Every year we have a deep-seated hope that winter won’t really come, and even if it does it will probably be nice and mild. It’s only human. And so we wait for a big storm to convince us that we better prep our cars.
Now that we are well into winter, here are a few key elements of winter safety:
Ideally, you have all-season tires. These are tires designed for increased traction in the rain and snow. They also resist low temperatures and winter-associated dry rot. However, if you don’t have all-season tires, you can still drive; just remember to use extra caution.
As temperatures drop, so will the pressure in your tires. It is a good idea to check your tire pressure every other week and add air when needed. Contrary to popular belief, low tire pressure does not give the car greater traction in the snow. Instead, low-pressure tires are just much more likely to pop or go flat. And no one wants to get a flat in winter. But if you do, you’ll want to be ready. So while you’re checking pressure in your four regular tires, it’s a good idea to check your spare tire as well. Make sure it’s ready to go. If you ever do get a flat in the cold, you don’t want to be stranded long.
Things to pack
Which brings us to preparing to be stranded. In case something ever happens, it’s a good idea to have an ice scraper, snow brush, warm blanket, survival kit, and some extra winter clothing stored in your trunk.
Cold weather is a strain on batteries. If your battery is sluggish in the fall, winter will only exacerbate the problem. Consider getting your battery checked as well as a basic car tune-up. Any long standing problems will likely get much worse in the winter.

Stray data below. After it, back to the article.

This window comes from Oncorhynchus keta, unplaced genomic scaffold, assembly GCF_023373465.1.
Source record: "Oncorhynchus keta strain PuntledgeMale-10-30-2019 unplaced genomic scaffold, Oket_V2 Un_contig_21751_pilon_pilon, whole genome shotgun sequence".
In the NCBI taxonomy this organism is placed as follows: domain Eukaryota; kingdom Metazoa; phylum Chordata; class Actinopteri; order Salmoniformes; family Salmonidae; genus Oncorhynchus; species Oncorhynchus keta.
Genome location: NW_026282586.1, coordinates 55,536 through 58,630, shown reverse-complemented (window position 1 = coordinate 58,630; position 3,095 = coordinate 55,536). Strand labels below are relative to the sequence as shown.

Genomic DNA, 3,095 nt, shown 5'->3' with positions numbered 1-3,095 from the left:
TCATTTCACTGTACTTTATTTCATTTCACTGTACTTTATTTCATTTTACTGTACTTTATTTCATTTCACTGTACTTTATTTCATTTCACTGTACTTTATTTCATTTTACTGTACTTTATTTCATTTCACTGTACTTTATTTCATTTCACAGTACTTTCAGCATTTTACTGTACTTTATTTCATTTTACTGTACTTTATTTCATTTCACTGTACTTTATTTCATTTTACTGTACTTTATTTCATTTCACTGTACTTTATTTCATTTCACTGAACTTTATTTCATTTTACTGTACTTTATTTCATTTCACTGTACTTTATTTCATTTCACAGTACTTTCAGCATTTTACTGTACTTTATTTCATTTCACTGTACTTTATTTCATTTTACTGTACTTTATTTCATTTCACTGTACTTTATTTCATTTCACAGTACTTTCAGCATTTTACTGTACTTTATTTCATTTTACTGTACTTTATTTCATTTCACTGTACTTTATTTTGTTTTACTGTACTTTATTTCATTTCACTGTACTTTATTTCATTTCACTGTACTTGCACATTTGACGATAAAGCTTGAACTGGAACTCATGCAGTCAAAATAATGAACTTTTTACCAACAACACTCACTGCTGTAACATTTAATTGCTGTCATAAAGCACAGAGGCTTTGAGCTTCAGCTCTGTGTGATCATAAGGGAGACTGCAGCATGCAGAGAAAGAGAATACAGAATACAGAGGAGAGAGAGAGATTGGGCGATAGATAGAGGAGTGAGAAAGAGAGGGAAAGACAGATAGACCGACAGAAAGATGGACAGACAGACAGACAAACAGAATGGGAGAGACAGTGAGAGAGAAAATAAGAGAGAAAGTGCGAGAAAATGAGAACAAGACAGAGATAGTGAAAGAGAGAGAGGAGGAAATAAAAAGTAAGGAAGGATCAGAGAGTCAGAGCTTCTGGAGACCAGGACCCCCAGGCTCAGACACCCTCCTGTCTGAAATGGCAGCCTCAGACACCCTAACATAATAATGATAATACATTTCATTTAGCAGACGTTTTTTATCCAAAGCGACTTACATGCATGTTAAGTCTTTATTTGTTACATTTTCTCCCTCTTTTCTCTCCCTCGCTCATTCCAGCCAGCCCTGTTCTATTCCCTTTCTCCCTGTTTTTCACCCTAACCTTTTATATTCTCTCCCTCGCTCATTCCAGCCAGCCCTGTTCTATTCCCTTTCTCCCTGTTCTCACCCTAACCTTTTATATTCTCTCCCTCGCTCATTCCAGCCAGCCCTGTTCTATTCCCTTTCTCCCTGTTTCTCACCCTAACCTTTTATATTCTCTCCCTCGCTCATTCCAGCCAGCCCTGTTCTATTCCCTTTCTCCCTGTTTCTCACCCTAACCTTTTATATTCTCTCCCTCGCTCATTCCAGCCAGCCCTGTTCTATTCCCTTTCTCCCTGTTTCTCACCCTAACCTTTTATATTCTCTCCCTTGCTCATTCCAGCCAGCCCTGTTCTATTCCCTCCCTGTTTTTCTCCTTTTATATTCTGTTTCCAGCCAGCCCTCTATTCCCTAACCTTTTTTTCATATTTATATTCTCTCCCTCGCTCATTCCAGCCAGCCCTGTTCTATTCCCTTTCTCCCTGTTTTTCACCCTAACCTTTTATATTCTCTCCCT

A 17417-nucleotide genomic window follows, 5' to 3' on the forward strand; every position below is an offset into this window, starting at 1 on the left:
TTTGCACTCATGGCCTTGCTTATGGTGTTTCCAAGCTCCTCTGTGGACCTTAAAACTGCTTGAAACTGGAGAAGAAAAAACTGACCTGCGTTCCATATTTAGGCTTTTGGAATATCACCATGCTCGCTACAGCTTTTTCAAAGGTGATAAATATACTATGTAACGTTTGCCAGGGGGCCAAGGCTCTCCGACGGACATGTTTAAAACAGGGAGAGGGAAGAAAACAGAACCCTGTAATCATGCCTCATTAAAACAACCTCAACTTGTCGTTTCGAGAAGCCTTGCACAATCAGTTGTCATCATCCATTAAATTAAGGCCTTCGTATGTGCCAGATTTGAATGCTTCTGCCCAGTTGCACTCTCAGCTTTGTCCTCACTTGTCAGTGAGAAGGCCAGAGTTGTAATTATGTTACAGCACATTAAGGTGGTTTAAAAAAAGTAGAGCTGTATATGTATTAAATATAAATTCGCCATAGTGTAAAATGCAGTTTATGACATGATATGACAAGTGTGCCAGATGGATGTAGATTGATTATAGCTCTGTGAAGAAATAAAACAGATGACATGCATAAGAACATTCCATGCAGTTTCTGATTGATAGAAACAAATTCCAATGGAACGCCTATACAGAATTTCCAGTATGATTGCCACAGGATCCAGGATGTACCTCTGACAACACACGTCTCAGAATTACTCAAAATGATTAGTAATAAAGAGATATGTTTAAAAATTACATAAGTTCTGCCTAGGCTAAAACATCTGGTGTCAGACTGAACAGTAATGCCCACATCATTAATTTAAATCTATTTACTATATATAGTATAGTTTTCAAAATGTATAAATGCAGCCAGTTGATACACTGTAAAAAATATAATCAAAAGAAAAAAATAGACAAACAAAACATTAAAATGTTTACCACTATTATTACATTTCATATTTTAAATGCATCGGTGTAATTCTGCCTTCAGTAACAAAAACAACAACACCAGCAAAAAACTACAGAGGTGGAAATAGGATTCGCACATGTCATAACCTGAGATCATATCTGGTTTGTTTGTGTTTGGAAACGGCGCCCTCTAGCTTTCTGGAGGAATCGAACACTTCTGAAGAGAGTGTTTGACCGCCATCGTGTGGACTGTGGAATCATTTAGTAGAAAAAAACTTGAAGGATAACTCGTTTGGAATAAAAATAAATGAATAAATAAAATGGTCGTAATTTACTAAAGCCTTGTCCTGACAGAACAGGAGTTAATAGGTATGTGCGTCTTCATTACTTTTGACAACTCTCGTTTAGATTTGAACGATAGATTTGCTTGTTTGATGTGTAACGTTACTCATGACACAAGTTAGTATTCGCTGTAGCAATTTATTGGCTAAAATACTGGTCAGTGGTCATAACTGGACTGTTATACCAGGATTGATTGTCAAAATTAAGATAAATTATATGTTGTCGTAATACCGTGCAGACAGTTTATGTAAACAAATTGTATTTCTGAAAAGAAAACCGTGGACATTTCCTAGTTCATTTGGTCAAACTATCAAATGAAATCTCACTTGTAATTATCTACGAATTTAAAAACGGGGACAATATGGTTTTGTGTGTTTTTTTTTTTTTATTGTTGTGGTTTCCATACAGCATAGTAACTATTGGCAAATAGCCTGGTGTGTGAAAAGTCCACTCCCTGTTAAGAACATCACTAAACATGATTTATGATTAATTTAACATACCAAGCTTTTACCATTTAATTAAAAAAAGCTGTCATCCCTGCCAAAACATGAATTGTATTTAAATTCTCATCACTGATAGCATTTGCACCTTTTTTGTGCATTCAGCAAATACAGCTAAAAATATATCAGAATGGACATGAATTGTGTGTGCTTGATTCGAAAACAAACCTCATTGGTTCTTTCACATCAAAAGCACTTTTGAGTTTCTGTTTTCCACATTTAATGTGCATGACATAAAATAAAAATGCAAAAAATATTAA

Once every two years you should flush out your cooling system and add new antifreeze. It’s a good idea to make the swap before the antifreeze is put to the test.
An important safety item for winter driving is cold-weather washer fluid. Typical washer fluid won’t help much in below freezing conditions. It will just add a layer of ice to your windshield.
It is always a bad time to have your brakes go out, or to have a carbon monoxide leak, but everything is worse in the winter. Make sure your brakes, lights, exhaust, oil, and filters are all up to date. It’s a good idea to look over your car once a year, and why not do it while you’re preparing for winter?
Driving in the winter is an acquired skill. And though winter looks different in different areas, here are a few tips for snow. In slippery conditions, momentum is everything. Accelerate slowly to avoid spinning out. Break softly and early. With old breaking systems, when you start to slide you have to negotiate between breaking and steering. The more you apply to the breaks, the less control you have in the steering wheel.
Luckily, most cars have anti-lock brakes which help to take care of this problem. If you have anti-lock brakes, remember to apply pressure evenly. If you begin to skid, turn your car in the direction you are skidding to avoid turning sideways and losing control.
If you get stuck, flooring the engine and spinning your tires for too long can cause your tires to overheat and explode. Instead, apply the gas softly and rock from side to side.
Here’s one last winter driving strategy. To avoid condensation and freezing in your engine, don’t let your car sit for too long on less than half a tank of gas.
Hope this helps, and good luck driving this winter.